The Leeds heart unit is performing very well, and is free from the threat that it was facing, unfairly, a few years ago. Will lessons be learned, however, from the disastrous Safe and Sustainable review process, which pitted hospital against hospital and clinician against clinician? Can we find a much better way—I hope the Minister will tell us that this is happening now—to reconfigure such services?
I recognise that when the proposal was put forward back in 2012, it led to a process that we felt was wrong, and we therefore stopped it. This process, we hope, is being conducted in a more rigorous and fairer way, and will lead to outcomes driven, as I say, by improving patient experience.
Labour’s legacy cost from the 103 hospital PFI schemes entered into between 1997 and 2010 was a public sector liability of £77 billion. The estimated total NHS PFI payments for the financial year ending at the end of this month is £1.97 billion, and the totals for the next three financial years are £2.04 billion, £2.11 billion and £2.16 billion.
Those are alarming figures, so what are the Government doing to support the trusts affected by those expensive and inflexible PFI and other deals reached under the previous Labour Government? What assessment has the Minister made of what the funds could be buying in the NHS now if it was not saddled by this Labour debt legacy?
My hon. Friend is right to point out that the Opposition constantly complain about the cost of the PFI programmes that they themselves initiated. The Government are making large efforts to support trusts in dealing with the PFI legacy. We are giving the seven trusts worst affected by PFI schemes access to a £1.5 billion support fund over a 25-year period. In 2014 alone, trusts negotiated savings worth over £250 million on their contracts.
The Department is urgently undertaking work to understand what the impact on the NHS will be. There have been regular meetings with the NHS Litigation Authority since the announcement. The Government will adjust the NHSLA’s budget to meet the additional costs associated with the change in the discount rate.
The hon. Member for Southport (John Pugh) shoehorned Question 21, which we did not reach, into a Question that we did reach. He blurted it out so quickly that it took us a while to notice that it had absolutely nothing whatsoever to do with the private finance initiative. Very naughty boy!
PFI always was idiotic. It carried on under the coalition Government and has left a huge financial hangover. Will the Minister have a word with his colleagues in the Treasury, because the Treasury figures on hospital liabilities are different from the figures that some of the hospitals themselves produce? As there is a discrepancy, we do not even know what the liabilities are.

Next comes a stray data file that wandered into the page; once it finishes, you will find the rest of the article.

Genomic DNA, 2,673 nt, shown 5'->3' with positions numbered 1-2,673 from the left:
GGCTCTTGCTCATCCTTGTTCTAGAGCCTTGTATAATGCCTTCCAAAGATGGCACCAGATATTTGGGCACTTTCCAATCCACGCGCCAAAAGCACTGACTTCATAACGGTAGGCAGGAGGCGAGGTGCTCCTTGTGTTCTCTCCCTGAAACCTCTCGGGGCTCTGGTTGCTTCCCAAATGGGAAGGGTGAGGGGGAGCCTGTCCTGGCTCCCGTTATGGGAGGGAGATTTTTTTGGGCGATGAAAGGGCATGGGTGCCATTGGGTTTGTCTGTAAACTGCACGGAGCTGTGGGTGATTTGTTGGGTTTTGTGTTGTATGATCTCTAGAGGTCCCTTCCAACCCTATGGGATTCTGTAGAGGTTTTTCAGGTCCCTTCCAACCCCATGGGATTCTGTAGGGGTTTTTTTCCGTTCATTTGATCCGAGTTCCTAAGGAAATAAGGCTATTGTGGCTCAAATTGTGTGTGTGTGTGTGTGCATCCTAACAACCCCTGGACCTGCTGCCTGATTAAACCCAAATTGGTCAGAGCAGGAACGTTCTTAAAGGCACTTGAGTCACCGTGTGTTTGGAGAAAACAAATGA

The hon. Gentleman has been assiduous, as is his wont, in trying to get to the bottom of the costs of the PFI impact on the hospital in his area. If he has a discrepancy, it would be very helpful if he pointed it out to me in writing. I will then respond to him.
Social Care: Unmet Needs
Social care continues to be a key priority for the Government. That is why local authorities in England will receive an uplift in the money available for social care over the next three years of 17% in cash terms. That significant uplift will allow councils to support more people and sustain a diverse care market.
Does the Minister recognise that the figure he has just given—the additional £1 billion in the Budget—is just half of what is needed to fill the shortfall in social care? Will he tell the House what he is doing to ensure that the sector gets the additional money and to stop councils being bankrupted by their social care requirements?
The 17% cash uplift over the next three years exceeds what we have been asked for by a number of stakeholders in the sector. I have conceded at this Dispatch Box many times that the sector is under pressure. The additional moneys that we have come forward with will help to alleviate that and will make a big difference. In Lancashire, the figure is not 17% over three years; it is 18% over three years.
The Minister is quite right that central Government are providing extra money for essential care and allowing local councils to raise a precept on the council tax for social care. How will the Government ensure that councils actually spend that money on social care?
Much of the money will go through the better care fund and there is conditionality on that. We expect councils to spend this money, as they have requested it, on social care and we believe that that will be the case. We understand the pressures and have acted.
But 1.2 million older people are living with unmet care needs. The £1 billion that was announced in the Budget for this year is not enough to prop up the failing care sector, when many councils are suffering contracts being handed back. Given that 1 million people over the age of 65 do not have adult children, will the Minister explain how all those people living with unmet care needs are meant to manage?